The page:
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Someone said, "Some men take good care of a car; others treat it like family." This is due to the fact that our vehicles are assets that demand quite considerable annual expenses in auto insurance and maintenance, so we cannot afford to be careless. Even having very cheap car insurance with no deposit, the yearly spending on your coverage will be mandatory. The maintenance of our car is then a vital task.


Having traveled 6,000 miles, you've indeed covered many of the more safety-oriented maintenance items and the regular wear inspections. Further, you may have noticed that most of the preventative maintenance thus far has been concentrated on the engine and transmission. But horses don't do much good if the chariot's broken. Or if the chariot's weatherstripping leaks and you wind up ruining your favorite toga. Some of these things, like tire rotation, are household terms. You may be surprised to learn that others are actually part of scheduled maintenance for many automobiles.

Tire Rotation

DIY vs. Pay for It

There's no question that rotating tires will extend the tread's lifespan – estimates range from 25 to 50 percent or longer, depending upon the tires and vehicle. So, assuming that a single set of tires will last 40,000 miles without rotation, then by the time you get to 400,000 miles, you've purchased 10 sets of tires instead of seven or eight.

So you know you should rotate your tires regularly, at least if you want to get your money's worth out of them. The only question is how to go about it. If you're a big, strong beast of a thing that takes every opportunity to work on his/her deltoids and shoulders, then there's no reason not to spend the 30 minutes rotating your own tires. If you don't want to spend that same amount of time picking up and moving 40 or so pounds worth of rubber and metal, then you've got a couple of options.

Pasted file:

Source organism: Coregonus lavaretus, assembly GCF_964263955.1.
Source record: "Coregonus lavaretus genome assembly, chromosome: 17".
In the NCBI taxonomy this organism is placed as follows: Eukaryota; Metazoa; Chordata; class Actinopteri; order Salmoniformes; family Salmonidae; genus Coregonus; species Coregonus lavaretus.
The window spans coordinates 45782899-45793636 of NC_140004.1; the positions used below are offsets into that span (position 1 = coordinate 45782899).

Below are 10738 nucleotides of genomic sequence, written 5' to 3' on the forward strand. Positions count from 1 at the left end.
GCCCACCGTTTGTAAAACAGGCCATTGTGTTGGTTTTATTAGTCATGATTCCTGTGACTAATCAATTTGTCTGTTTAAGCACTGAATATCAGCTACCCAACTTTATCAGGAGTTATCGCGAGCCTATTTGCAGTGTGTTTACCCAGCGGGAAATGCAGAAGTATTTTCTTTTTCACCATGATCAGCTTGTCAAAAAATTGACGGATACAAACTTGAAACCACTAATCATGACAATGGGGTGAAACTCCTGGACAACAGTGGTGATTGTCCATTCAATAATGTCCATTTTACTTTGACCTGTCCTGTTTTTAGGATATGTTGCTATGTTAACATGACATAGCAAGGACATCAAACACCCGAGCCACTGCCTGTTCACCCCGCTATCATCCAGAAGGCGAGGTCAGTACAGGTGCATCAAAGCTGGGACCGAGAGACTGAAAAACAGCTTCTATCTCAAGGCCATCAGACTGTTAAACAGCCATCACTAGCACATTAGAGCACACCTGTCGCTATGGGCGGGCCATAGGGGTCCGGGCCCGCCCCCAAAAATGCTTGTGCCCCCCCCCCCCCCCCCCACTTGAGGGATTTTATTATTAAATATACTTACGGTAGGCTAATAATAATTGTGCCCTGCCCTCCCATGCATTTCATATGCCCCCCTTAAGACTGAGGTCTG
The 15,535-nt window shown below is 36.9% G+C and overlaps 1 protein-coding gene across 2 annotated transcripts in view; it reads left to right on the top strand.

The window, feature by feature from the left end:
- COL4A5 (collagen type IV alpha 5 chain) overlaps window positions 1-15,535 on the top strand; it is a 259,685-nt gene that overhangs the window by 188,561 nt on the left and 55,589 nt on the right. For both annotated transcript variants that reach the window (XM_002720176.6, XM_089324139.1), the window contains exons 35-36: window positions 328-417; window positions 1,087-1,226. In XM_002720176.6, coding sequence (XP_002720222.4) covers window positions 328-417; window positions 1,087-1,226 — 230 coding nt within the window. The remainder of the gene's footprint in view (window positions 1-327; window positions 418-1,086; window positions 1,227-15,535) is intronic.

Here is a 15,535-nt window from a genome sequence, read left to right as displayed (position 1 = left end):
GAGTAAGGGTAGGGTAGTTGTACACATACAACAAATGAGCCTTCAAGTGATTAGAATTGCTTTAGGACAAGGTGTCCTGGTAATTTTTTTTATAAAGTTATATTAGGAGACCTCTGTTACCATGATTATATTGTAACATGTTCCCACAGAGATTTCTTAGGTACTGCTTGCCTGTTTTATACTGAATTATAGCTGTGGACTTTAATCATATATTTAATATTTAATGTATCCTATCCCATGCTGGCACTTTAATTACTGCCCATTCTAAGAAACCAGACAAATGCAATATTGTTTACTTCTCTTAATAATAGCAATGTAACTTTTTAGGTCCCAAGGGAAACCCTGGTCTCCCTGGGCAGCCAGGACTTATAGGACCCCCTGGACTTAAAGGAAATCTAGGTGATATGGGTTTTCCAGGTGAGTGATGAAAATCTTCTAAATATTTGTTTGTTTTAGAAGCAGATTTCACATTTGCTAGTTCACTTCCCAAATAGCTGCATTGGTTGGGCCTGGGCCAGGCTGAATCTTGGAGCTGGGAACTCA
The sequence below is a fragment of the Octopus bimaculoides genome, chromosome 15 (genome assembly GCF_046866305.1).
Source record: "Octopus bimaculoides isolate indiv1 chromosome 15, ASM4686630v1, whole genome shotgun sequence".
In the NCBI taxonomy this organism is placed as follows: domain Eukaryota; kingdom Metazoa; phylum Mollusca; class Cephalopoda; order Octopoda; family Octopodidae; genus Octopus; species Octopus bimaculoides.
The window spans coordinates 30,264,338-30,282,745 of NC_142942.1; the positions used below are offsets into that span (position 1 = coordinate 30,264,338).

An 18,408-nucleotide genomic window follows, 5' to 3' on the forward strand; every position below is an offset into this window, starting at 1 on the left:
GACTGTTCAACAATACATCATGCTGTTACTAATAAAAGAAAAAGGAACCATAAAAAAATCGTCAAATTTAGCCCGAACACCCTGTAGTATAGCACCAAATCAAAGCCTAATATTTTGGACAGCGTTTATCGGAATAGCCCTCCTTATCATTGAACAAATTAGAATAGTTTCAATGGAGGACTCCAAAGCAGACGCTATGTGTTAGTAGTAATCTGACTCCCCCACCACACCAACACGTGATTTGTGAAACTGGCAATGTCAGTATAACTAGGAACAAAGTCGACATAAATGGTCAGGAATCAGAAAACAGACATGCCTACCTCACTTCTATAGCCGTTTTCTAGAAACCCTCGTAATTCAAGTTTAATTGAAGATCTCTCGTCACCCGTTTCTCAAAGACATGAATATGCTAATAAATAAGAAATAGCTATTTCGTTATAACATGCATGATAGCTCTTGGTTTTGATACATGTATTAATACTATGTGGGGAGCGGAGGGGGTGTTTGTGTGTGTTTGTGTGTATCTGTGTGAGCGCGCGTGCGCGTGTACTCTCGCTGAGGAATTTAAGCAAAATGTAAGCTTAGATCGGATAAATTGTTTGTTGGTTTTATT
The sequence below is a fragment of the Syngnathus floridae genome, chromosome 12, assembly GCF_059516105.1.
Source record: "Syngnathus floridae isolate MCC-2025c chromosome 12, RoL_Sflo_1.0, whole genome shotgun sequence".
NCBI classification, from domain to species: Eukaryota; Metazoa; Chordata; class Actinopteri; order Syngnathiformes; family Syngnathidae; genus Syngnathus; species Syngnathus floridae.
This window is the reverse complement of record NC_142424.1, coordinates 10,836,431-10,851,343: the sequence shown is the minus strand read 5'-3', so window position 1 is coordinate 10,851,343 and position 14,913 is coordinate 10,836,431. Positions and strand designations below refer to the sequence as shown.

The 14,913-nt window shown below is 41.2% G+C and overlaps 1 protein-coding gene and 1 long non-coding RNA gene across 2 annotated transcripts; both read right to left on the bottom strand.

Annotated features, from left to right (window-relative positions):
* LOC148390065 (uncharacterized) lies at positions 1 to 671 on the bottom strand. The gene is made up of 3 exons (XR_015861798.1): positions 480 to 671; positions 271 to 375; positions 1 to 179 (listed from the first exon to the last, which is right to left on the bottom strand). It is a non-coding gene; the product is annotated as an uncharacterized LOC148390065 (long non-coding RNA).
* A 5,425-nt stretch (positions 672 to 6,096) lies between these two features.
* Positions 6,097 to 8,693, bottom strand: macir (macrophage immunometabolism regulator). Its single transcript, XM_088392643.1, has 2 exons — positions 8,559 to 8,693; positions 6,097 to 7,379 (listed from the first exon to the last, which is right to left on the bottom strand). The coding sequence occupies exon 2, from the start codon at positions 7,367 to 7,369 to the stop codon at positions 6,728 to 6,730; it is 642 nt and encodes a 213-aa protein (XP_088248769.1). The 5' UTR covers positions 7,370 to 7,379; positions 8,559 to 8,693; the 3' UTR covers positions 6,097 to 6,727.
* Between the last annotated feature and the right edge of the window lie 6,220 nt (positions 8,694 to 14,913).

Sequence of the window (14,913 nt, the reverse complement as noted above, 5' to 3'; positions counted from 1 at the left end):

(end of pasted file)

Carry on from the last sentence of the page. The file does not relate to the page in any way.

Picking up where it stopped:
Options to Rotate your tires

First, you can pay $20 every 6,000 miles to have your tires rotated at a shop. This is, quite frankly, a sucker's bet unless you've got costly tires. If you've got $60 tires and get 60,000 miles out of them when rotating, you'll end up investing between $180 and $200 in a $240 set of tires. That's just not worth it when you're only extending the life by 50 percent, max. So, unless you've got very expensive – $150 and up – tires, that leaves you with one more option.

Lifetime rotations

Many tire places offer rotations any time you want them for the tires' life when you buy a set of four tires. Some retailers charge between $50 and $60 for the package. But no matter how you slice it, lifetime rotations are the best approach if you can't rotate the tires yourself. Just bear in mind that, while it is worth going out of your way to finding a retailer that offers free rotation, it's probably not worth driving 40 miles out of town to find one. If you wind up spending $10 in gas to get your "free" rotation, then it's not very free, is it?


Rotating Your Tires

The hardest part about rotating tires yourself is getting all four wheels off the ground and not destroying your car in the process. Start by loosening the lug nuts a half-turn with the vehicle still on the ground – this will keep the wheel from spinning and spare you potential damage to the transmission's parking pall. Next, lift one end of your car, preferably the rear, and place it on a set of jack stands set just ahead of the rear wheels. Many manufacturers provide some kind of central rear jacking point, but if you can't find one, then the rear axle's underside is a safe bet.


Next, slide your jack under your car's center-front jacking point on the frame. Exercise extreme caution here; you do not want your car's weight resting on the radiator support, the engine/transmission oil pan, or the suspension. You'll want to center the jack on the underside of your front cross-member, which is the part of the frame that runs under your engine and connects the left and right sides of the suspension. Once you have the car up, it's just a matter of removing the lug nuts, moving the tires as indicated by the chart, and putting them back on. Again, snug the lug nuts, but don't attempt to torque them until the wheels make a touchdown.


Bear in mind that if you've got directional tires – tires that only rotate in one direction – you have to keep them on the same side of the car. That means you're doing a simple front-to-rear swap instead of the standard rotation shown below. Four-wheel and all-wheel drive vehicles use the same rotation pattern as rear-wheel-drive cars.


Tire rotation is just one of the maintenance tasks that you need to do every 6000 miles. However, it is indispensable to avoid car accidents. Stay away from tarnishing your driving record to keep getting good plans from reputable insurance companies. It depends only on you.

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